Anuradha (Anu) Mathur, a professor emeritus of landscape architecture in the Weitzman School of Design, passed away on February 28. She was 61.
Born and raised in India, Prof. Mathur obtained a BArch in 1986 from the School of Architecture in Ahmedabad, India, then received an MLA (master’s degree in landscape architecture) in 1991 from Penn’s Weitzman School of Design. Three years after graduating, she joined the faculty of Penn’s landscape architecture department as an assistant professor. In 2003, she was promoted to associate professor, and she became a full professor in 2012. At Penn, she taught a series of studios and courses that challenged Western ideas about wildness, wetness, nature, and culture. On trips to Mumbai, Jerusalem, and the U.S.-Mexico border, among others, she challenged her students to think differently about the landscape and their role as designers. Prof. Mathur was engaged with the Penn community, serving on Faculty Senate and University Council committees during her entire tenure and receiving University Research Foundation (URF) grants to study landscape architecture adjacent to the Ganges River and to map the flood plains of the Mississippi River. She retired from Penn in the summer of 2021.
To maintain a connection with her native India, Prof. Mathur co-founded a firm with her husband, Dilip da Cunha. “With rising seas, flooding cities, polluted rivers, piling wastes, and widening inequalities, we believe that ubiquitous wetness in place of the land-water binary holds the way forward,” they wrote. “It is an exciting pre-disciplinary ground of design by which we re-articulate the past, experience the present, and envision the future.” Prof. Mathur and Dr. da Cunha exhibited around the world and published several books, including Mississippi Floods: Designing a Shifting Landscape (2001); Deccan Traverses: The Making of Bangalore’s Terrain (2006); and Soak: Mumbai in an Estuary (2009). In 2011 and 2012, they curated In the Terrain of Water, an international symposium, at the Weitzman School. They won several awards, including a Pew Fellowship in 2017, which recognized their collaborative work imagining new possibilities for the design of the built environment and challenging the lines separating land and water, urban and rural, formal and informal environments.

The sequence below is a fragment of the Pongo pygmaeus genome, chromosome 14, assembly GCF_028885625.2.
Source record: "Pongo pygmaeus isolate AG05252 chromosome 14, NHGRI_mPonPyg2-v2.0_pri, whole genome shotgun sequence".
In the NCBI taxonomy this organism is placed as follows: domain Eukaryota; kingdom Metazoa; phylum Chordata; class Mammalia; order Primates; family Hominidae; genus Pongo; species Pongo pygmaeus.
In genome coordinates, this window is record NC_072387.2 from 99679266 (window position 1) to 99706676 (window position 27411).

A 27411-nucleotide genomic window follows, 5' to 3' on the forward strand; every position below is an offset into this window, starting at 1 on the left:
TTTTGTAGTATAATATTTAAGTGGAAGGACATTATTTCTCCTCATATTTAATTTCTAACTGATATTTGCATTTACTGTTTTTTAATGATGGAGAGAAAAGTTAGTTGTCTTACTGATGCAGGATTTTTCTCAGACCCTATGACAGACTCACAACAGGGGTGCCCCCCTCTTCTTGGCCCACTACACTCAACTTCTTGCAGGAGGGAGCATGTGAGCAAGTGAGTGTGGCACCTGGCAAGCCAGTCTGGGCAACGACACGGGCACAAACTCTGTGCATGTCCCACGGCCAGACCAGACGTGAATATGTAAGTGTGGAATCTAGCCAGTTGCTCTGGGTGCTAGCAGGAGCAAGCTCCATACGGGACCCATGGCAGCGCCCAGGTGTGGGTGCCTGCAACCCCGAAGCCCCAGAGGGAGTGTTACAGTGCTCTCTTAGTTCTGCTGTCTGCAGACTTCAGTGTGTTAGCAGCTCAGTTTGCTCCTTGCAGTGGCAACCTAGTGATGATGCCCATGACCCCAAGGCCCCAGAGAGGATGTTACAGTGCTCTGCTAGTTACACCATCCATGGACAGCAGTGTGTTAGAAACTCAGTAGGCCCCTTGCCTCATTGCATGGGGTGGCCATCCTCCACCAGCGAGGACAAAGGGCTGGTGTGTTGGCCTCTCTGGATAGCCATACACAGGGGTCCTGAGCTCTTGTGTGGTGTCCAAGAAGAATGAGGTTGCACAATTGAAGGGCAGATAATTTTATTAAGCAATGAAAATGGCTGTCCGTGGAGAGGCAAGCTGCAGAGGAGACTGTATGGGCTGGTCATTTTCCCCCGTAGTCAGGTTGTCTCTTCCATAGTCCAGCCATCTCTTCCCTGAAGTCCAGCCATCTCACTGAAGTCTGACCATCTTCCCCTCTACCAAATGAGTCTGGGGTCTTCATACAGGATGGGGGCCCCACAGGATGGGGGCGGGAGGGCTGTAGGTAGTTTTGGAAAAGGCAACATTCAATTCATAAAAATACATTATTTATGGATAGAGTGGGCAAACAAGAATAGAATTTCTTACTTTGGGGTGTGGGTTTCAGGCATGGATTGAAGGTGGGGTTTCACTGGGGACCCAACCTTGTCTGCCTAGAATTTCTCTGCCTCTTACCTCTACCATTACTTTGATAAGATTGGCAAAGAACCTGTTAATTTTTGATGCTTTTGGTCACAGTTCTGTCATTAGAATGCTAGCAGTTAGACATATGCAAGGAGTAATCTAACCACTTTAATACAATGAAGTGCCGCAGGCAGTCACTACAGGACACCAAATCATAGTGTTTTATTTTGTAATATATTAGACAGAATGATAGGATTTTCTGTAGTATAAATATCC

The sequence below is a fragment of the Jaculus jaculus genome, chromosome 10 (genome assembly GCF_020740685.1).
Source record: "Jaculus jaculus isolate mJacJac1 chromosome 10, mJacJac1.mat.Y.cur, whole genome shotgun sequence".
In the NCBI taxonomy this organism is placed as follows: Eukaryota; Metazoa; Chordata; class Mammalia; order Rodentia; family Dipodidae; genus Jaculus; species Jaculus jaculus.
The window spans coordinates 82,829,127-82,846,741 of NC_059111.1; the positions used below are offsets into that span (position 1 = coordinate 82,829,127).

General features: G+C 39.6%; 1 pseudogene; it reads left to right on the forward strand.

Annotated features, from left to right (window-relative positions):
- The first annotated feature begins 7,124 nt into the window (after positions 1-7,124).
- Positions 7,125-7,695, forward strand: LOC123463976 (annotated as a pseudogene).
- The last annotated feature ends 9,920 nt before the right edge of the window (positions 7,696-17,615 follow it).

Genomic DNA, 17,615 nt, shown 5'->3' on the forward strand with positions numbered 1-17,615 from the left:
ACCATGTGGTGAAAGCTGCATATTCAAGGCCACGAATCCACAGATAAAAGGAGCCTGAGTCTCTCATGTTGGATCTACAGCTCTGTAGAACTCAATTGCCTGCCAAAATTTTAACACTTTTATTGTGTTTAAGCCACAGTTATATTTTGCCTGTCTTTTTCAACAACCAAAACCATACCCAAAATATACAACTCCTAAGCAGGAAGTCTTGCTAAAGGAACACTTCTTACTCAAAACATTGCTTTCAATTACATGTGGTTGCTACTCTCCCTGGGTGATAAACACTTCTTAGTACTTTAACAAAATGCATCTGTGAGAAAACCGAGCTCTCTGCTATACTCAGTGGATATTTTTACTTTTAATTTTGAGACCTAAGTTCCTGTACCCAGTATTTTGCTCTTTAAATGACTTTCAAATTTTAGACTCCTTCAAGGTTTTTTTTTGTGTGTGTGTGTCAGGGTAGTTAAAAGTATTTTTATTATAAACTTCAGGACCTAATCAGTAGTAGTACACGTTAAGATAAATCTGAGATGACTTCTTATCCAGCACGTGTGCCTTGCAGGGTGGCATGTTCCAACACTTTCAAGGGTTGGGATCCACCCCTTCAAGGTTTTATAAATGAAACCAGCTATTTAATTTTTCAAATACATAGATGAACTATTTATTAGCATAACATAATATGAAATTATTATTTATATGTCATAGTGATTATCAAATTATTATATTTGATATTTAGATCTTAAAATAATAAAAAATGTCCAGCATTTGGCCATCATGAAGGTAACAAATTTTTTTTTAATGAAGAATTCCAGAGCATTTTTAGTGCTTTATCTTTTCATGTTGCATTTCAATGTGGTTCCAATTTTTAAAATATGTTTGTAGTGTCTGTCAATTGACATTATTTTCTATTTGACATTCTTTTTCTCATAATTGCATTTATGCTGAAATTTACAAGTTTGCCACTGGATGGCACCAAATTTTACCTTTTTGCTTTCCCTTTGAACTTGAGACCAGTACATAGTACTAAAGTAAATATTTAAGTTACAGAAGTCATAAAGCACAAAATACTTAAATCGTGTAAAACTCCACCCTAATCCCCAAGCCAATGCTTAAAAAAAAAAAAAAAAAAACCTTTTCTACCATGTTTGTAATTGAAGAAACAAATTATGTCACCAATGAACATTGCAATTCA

Prof. Mathur is survived by her husband, Dilip da Cunha, an adjunct professor at Columbia University’s Graduate School of Architecture, Planning and Preservation. To read several Weitzman School faculty’s remembrances of Prof. Mathur, visit https://www.design.upenn.edu/news/remembering-anu-mathur.